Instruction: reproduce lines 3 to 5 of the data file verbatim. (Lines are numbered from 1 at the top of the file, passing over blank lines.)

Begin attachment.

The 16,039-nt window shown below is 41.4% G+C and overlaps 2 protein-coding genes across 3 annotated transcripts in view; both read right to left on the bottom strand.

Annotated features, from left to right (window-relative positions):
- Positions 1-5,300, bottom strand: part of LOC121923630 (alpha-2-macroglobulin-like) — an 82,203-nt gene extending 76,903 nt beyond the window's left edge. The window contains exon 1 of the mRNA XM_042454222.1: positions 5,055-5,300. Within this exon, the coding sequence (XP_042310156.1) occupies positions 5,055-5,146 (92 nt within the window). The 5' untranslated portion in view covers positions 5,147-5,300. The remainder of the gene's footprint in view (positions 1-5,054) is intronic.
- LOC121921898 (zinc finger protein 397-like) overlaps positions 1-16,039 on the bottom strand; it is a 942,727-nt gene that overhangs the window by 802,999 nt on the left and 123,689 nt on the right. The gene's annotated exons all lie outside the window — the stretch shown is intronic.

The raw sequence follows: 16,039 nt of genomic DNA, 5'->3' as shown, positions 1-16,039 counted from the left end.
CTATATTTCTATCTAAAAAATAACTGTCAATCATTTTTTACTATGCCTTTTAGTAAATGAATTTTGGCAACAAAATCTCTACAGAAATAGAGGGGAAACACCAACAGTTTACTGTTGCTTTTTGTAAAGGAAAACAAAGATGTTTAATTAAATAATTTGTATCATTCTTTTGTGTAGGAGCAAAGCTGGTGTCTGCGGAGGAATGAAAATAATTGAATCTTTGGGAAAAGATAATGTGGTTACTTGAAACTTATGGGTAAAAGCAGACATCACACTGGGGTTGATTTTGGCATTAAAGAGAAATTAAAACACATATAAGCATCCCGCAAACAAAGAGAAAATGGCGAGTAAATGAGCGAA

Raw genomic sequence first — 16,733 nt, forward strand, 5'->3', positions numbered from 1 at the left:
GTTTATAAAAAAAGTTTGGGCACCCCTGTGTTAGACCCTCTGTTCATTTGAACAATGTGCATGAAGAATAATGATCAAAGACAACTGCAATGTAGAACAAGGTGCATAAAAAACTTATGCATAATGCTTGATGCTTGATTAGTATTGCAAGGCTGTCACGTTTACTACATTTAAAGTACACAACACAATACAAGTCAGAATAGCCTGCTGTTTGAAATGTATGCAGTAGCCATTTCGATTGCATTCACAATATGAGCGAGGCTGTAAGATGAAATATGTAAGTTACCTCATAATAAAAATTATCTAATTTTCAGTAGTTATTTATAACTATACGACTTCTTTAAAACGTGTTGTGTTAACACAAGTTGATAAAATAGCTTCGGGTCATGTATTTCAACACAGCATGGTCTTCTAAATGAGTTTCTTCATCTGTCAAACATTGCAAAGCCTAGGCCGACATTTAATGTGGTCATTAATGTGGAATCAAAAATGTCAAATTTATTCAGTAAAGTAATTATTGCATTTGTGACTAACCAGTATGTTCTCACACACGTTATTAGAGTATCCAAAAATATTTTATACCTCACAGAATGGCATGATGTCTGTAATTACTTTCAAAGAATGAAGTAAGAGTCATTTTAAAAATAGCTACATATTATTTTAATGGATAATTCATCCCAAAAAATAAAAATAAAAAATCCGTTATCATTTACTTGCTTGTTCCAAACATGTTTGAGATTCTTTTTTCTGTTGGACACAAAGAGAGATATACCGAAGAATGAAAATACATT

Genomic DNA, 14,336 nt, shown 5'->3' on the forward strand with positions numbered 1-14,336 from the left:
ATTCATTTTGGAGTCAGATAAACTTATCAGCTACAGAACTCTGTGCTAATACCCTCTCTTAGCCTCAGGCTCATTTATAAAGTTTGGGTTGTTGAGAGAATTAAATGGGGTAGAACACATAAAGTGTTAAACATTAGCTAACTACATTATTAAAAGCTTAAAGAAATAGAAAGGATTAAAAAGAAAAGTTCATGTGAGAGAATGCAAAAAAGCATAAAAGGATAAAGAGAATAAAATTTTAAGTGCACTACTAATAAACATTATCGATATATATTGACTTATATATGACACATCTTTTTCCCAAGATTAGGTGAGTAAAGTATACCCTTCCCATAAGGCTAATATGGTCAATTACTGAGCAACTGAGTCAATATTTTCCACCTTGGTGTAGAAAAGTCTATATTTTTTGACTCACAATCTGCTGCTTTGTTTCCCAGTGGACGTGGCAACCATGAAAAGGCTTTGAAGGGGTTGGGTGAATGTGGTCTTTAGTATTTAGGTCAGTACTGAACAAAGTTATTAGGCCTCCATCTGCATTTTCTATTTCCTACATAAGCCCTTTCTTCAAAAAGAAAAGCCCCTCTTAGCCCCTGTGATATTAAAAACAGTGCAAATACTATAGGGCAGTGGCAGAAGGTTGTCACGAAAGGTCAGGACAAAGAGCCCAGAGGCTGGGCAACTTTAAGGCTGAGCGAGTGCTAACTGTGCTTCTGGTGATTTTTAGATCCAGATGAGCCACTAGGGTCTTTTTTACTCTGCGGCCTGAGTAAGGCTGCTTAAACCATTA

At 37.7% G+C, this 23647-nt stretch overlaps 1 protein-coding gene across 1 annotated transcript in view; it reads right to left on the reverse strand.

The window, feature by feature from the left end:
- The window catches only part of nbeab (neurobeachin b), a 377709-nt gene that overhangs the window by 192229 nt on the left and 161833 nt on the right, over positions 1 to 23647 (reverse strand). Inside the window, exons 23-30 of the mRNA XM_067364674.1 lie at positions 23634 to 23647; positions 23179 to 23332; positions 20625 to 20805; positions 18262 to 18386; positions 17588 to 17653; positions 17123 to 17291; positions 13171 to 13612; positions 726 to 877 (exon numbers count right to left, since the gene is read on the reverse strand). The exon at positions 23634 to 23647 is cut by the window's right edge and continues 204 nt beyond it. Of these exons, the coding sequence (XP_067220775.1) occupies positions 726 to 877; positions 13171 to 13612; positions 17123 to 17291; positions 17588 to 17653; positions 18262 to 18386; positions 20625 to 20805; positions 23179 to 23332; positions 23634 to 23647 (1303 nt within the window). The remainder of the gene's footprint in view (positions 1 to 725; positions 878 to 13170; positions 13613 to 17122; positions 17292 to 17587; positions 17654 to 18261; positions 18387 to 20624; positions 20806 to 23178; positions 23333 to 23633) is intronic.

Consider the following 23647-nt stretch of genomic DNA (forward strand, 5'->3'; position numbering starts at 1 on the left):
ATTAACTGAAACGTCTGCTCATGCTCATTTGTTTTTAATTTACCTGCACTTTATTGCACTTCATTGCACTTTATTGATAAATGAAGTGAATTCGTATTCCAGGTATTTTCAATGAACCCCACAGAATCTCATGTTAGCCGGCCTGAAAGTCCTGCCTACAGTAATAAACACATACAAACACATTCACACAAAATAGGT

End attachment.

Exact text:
- Positions 1-5,300, bottom strand: part of LOC121923630 (alpha-2-macroglobulin-like) — an 82,203-nt gene extending 76,903 nt beyond the window's left edge. The window contains exon 1 of the mRNA XM_042454222.1: positions 5,055-5,300. Within this exon, the coding sequence (XP_042310156.1) occupies positions 5,055-5,146 (92 nt within the window). The 5' untranslated portion in view covers positions 5,147-5,300. The remainder of the gene's footprint in view (positions 1-5,054) is intronic.
- LOC121921898 (zinc finger protein 397-like) overlaps positions 1-16,039 on the bottom strand; it is a 942,727-nt gene that overhangs the window by 802,999 nt on the left and 123,689 nt on the right. The gene's annotated exons all lie outside the window — the stretch shown is intronic.

The raw sequence follows: 16,039 nt of genomic DNA, 5'->3' as shown, positions 1-16,039 counted from the left end.